Wednesday, December 26, 2007

The Future of Bullying

Last year, Megan Meier, a 13 year old girl from Missouri hanged herself.

The story of why she hanged herself is twisted; it's almost bizarre beyond belief. When Megan left her public school, where she was bullied unmercifully, she decided to cut ties with a girl she had been friends with, a neighbor's daughter. Lori Drew, the girl's mother, was upset by Megan's behavior, created a fake MySpace page under the name Josh Evans, winning Megan's trust and then turning around and cyber-bullying Megan. A grown woman did this. An adult. Hiding behind the anonymity, Ms. Drew, who knew that Megan had suffered at school and had a history of depression, launched this attack on Megan, and after one violent online argument, Megan hanged herself in her closet.

Cyber-bullying is on the rise. Unlike regular bullying, which involves personal contact either through physical violence or a nasty glare across the playground, and allows the victim to know her or his attacker(s), cyberbullies can hide behind the mask of the Internet. They lurk behind false MySpace or Facebook pages, send nasty emails from anonymous free email accounts, and pass on vicious text messages from any cellphone.

The story of Megan Meier has stuck with me since I first heard of it. In school, I was bullied like Megan. Middle school was seriously traumatic; I had one friend who stole from me, and another who would switch alliances randomly and mock me with others when it was convenient. Everything about me made me vulnerable; my clothes, my hair, my walk, my lack of athleticism, my love of reading, my lack of interest in popular culture. I withdrew from everything and failed 3rd quarter science and racked up Ds in Algebra and Social Studies in eighth grade. This nearly jeopardized my admission to the school where I went for high school--even though I aced the entrance exam.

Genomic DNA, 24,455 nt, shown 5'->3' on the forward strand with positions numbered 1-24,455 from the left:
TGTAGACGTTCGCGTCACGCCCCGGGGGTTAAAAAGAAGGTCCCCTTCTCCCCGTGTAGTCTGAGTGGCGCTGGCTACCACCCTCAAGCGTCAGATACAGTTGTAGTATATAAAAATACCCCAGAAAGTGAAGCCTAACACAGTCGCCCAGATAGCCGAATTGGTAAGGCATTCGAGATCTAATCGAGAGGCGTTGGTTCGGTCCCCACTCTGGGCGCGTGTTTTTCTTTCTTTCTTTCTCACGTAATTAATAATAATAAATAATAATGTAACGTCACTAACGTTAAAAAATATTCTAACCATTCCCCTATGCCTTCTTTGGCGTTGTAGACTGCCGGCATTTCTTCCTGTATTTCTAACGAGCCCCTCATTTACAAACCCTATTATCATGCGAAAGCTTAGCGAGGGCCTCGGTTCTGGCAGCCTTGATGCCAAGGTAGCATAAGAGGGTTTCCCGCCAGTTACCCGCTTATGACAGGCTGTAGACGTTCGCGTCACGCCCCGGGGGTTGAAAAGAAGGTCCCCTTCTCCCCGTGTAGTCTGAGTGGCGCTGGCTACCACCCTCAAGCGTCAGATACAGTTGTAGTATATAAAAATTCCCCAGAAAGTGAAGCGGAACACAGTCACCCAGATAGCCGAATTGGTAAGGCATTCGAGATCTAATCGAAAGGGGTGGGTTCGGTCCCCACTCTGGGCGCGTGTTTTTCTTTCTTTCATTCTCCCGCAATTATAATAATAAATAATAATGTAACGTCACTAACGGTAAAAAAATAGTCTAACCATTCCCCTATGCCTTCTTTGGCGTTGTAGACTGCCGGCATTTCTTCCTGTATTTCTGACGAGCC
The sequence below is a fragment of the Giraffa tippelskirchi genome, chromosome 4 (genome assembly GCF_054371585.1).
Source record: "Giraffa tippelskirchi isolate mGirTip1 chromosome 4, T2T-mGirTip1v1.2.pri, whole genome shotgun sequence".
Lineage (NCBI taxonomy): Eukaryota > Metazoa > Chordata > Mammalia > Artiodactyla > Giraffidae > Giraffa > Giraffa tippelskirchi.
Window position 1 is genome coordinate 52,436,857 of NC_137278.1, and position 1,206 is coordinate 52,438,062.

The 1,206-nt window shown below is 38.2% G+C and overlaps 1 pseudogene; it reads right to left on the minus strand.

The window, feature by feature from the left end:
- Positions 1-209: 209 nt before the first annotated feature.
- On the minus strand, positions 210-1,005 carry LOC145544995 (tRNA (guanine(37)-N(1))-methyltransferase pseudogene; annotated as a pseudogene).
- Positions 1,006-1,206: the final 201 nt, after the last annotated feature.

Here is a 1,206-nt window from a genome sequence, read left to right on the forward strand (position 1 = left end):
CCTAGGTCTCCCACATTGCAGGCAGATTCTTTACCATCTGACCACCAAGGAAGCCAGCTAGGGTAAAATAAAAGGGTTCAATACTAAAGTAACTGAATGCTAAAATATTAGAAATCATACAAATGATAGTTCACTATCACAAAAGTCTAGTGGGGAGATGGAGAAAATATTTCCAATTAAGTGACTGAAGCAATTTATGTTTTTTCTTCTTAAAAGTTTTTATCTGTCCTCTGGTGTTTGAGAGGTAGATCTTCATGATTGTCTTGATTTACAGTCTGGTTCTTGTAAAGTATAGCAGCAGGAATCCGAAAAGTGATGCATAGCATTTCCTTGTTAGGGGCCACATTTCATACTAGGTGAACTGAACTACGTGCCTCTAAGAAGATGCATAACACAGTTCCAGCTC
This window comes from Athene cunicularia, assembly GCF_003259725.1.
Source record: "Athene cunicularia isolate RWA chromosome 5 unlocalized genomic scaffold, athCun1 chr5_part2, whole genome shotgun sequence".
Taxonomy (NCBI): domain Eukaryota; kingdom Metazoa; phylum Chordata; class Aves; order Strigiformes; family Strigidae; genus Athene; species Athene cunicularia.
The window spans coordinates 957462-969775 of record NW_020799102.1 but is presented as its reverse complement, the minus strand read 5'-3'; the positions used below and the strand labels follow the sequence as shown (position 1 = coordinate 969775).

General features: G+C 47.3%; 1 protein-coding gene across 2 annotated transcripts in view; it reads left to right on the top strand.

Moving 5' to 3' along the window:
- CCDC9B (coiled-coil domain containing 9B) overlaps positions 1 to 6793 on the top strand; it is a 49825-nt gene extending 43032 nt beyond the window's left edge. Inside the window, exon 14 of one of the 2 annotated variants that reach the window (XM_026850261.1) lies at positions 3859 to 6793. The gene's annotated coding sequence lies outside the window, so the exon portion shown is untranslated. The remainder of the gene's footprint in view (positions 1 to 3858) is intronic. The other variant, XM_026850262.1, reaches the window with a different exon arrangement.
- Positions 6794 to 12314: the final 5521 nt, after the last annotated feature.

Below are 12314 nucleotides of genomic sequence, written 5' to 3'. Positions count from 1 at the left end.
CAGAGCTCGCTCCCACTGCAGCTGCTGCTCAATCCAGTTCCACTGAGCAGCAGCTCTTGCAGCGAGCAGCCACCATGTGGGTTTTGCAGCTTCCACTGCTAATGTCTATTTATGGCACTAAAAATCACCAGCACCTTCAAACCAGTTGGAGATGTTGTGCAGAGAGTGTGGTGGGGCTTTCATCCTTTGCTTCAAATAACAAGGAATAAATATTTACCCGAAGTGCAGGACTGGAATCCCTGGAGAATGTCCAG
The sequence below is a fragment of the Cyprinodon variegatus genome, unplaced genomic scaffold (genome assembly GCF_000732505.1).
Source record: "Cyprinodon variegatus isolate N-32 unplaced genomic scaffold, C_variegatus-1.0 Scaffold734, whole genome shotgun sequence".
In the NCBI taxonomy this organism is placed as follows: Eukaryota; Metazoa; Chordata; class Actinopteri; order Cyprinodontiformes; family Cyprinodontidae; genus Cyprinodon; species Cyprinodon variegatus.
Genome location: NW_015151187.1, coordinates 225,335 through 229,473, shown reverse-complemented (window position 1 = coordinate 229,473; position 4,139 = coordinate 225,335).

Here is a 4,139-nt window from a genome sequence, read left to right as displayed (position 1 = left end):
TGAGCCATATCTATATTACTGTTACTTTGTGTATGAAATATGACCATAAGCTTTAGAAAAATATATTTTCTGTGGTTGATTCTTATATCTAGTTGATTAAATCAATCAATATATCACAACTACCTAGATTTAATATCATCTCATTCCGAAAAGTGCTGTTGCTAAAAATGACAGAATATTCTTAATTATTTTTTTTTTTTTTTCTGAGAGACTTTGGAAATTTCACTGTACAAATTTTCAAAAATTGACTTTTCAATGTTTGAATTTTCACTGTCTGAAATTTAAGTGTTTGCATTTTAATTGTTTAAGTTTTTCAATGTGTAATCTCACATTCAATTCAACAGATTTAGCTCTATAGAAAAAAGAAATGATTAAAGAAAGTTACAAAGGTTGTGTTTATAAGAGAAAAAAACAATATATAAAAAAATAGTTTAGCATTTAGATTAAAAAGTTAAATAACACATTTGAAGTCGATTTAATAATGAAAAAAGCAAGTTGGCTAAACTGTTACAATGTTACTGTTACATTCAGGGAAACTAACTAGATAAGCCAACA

When I left for my high school in another town, I, like Megan, stopped talking to the kids I'd gone to school with before. I didn't want to be reminded of the awful way they had treated me, even my so-called friends. I wasn't the most popular person in high school, but I did have a few very good friends, and I excelled at my academics and had a wonderful relationship with my teachers.

From all reports, when Megan changed schools, she became much happier. She was making friends, joined the volleyball team and lost some weight. And yet, she wasn't outside the reach of her tormentor.

One of the only ways I made it through the day in middle school, was the comfort of knowing that at 3:00 I could go home. I could watch tv or read a book, play with my toys, anything I wanted--out of range of the people that were so awful to me. But that was before everyone had a computer and the Internet was a social tool. The idea of cyberbullies is horrifying to me, because it means that there's no safe haven from the bullying. You can go home and be writing an email to a friend and suddenly your inbox is full of vituperative slander. You can be walking home and text messages flash on your cellphone. And you can't just shut the computer off; it's where you do your homework, it's an indispensable tool today.

There's no good solution to the problem, except vigilance. Psychological bullying is just as damaging as a fist to the face. Physical wounds can heal, but words echo in the memory forever.

2 responses:

Vanessa said...

It angers me that the mother has not been charged in connection with Megan's death. I cannot believe that.

I know my fifteen-year-old cousin has been the victim of Myspace bullying. A lot of schools here are trying to crack down on students' myspace or facebook pages to stop this.

Milena said...

Ugh, that is absolutely horrifying and I had no idea things like that happened.
Kate - your experience resonates with my own in grade school and high school. I often think about homeschooling my kids - people think I'm nuts when I say that. Images of kids wearing poorly sewn homemade clothes, never making friends or learning basic social graces comes to their minds. This can be remedied by mentioning intramural sports, community arts programs, sharing the schooling workload and location with other parents, making sure kids comply with (or exceed) state required standards and exams.
I digress. I suppose I offer this as an alternative to the kind of school and social atmospheres available, and which I experienced (both public and private). Both had their demons. Don't know the answer.


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